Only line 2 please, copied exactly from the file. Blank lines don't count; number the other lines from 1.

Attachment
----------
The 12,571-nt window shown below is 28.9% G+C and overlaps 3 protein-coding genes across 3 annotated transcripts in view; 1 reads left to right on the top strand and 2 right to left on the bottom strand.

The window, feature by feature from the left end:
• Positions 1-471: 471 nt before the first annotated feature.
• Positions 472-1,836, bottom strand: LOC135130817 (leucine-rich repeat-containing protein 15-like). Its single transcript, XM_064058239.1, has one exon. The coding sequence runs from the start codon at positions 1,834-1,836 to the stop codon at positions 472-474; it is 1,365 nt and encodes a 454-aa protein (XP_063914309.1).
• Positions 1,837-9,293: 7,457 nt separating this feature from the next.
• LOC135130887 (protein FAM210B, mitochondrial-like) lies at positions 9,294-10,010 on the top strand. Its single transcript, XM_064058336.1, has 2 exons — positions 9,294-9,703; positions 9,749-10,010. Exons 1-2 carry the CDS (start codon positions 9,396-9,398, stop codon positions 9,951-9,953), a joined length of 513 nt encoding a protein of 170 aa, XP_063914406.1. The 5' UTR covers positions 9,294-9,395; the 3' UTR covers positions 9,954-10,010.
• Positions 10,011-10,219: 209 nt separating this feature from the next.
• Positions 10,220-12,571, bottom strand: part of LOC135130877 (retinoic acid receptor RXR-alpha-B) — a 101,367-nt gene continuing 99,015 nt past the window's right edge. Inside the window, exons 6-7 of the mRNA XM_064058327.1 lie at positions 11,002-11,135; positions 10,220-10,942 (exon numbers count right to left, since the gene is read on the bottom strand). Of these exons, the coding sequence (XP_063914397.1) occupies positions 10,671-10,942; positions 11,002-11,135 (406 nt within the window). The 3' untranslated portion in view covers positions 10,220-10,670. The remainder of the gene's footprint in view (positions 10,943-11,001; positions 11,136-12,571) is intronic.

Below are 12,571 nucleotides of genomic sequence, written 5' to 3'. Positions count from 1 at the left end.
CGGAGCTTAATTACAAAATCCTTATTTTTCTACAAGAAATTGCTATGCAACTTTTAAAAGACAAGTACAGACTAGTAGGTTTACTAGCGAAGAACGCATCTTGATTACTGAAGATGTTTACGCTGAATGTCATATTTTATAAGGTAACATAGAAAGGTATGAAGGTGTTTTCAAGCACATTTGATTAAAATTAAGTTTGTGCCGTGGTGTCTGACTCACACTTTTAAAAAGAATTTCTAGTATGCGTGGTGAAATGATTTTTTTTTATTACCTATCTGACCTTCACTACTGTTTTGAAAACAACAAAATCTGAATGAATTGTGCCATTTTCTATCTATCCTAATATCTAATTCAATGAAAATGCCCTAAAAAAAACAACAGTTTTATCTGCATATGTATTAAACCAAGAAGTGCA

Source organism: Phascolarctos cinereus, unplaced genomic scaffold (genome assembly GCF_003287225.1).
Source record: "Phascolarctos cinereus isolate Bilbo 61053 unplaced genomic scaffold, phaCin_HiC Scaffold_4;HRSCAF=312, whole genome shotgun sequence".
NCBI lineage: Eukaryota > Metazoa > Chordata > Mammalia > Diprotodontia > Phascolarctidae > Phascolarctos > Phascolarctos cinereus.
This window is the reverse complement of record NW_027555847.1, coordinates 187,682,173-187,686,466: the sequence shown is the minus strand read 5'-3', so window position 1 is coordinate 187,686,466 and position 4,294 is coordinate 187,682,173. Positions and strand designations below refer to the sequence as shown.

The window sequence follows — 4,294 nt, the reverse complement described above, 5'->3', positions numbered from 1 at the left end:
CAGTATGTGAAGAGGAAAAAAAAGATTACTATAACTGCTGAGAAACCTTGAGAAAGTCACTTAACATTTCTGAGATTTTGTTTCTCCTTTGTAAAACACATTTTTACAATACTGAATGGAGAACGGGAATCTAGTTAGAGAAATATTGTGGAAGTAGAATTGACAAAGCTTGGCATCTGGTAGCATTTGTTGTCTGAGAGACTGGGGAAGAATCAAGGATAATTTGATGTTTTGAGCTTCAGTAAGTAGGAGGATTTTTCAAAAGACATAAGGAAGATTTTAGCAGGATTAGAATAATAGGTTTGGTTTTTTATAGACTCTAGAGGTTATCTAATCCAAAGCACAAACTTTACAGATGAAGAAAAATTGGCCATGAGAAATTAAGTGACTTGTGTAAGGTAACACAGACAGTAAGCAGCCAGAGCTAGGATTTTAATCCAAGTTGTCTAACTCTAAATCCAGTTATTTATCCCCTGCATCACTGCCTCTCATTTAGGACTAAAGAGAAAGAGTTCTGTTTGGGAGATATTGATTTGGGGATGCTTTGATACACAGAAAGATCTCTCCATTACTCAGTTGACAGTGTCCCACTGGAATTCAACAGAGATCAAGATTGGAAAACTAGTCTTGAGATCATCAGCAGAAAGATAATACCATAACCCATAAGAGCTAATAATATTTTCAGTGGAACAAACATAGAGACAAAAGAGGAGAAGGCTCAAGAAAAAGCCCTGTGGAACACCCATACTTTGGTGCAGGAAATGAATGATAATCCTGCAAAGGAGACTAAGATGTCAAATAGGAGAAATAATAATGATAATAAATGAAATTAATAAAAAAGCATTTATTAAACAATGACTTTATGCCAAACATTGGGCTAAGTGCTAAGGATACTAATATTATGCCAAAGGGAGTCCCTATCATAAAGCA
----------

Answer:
The window, feature by feature from the left end: